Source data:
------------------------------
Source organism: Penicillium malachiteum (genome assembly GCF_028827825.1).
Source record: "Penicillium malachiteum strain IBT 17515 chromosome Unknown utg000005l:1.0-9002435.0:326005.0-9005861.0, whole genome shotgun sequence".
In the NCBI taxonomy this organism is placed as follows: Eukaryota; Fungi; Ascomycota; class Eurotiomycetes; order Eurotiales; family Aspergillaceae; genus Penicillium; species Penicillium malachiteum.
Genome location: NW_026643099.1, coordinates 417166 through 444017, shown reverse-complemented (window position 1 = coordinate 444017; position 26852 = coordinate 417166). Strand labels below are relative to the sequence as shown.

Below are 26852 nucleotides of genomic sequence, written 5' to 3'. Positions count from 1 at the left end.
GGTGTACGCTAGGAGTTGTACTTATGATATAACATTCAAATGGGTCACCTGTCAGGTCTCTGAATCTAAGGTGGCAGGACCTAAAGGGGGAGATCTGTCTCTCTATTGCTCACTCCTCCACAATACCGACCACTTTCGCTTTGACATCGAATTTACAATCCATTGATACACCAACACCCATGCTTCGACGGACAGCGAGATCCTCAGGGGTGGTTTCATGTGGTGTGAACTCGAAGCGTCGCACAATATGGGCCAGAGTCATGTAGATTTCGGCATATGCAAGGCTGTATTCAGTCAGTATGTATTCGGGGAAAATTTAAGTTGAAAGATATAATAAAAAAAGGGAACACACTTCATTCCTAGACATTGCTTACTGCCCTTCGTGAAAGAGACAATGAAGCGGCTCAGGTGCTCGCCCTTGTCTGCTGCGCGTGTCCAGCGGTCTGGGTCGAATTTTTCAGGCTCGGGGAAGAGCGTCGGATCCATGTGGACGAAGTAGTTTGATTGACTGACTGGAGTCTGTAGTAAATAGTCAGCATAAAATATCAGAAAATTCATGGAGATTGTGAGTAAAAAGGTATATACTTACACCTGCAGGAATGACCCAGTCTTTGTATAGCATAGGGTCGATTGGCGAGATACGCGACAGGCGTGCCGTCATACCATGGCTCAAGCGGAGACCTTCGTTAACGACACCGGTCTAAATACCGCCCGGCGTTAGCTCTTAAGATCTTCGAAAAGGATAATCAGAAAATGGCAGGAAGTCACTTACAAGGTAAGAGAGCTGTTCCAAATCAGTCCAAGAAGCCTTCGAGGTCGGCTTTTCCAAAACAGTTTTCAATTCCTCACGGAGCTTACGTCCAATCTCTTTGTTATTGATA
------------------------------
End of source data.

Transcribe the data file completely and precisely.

Source organism: Penicillium malachiteum (genome assembly GCF_028827825.1).
Source record: "Penicillium malachiteum strain IBT 17515 chromosome Unknown utg000005l:1.0-9002435.0:326005.0-9005861.0, whole genome shotgun sequence".
In the NCBI taxonomy this organism is placed as follows: Eukaryota; Fungi; Ascomycota; class Eurotiomycetes; order Eurotiales; family Aspergillaceae; genus Penicillium; species Penicillium malachiteum.
Genome location: NW_026643099.1, coordinates 417166 through 444017, shown reverse-complemented (window position 1 = coordinate 444017; position 26852 = coordinate 417166). Strand labels below are relative to the sequence as shown.

Below are 26852 nucleotides of genomic sequence, written 5' to 3'. Positions count from 1 at the left end.
GGTGTACGCTAGGAGTTGTACTTATGATATAACATTCAAATGGGTCACCTGTCAGGTCTCTGAATCTAAGGTGGCAGGACCTAAAGGGGGAGATCTGTCTCTCTATTGCTCACTCCTCCACAATACCGACCACTTTCGCTTTGACATCGAATTTACAATCCATTGATACACCAACACCCATGCTTCGACGGACAGCGAGATCCTCAGGGGTGGTTTCATGTGGTGTGAACTCGAAGCGTCGCACAATATGGGCCAGAGTCATGTAGATTTCGGCATATGCAAGGCTGTATTCAGTCAGTATGTATTCGGGGAAAATTTAAGTTGAAAGATATAATAAAAAAAGGGAACACACTTCATTCCTAGACATTGCTTACTGCCCTTCGTGAAAGAGACAATGAAGCGGCTCAGGTGCTCGCCCTTGTCTGCTGCGCGTGTCCAGCGGTCTGGGTCGAATTTTTCAGGCTCGGGGAAGAGCGTCGGATCCATGTGGACGAAGTAGTTTGATTGACTGACTGGAGTCTGTAGTAAATAGTCAGCATAAAATATCAGAAAATTCATGGAGATTGTGAGTAAAAAGGTATATACTTACACCTGCAGGAATGACCCAGTCTTTGTATAGCATAGGGTCGATTGGCGAGATACGCGACAGGCGTGCCGTCATACCATGGCTCAAGCGGAGACCTTCGTTAACGACACCGGTCTAAATACCGCCCGGCGTTAGCTCTTAAGATCTTCGAAAAGGATAATCAGAAAATGGCAGGAAGTCACTTACAAGGTAAGAGAGCTGTTCCAAATCAGTCCAAGAAGCCTTCGAGGTCGGCTTTTCCAAAACAGTTTTCAATTCCTCACGGAGCTTACGTCCAATCTCTTTGTTATTGATA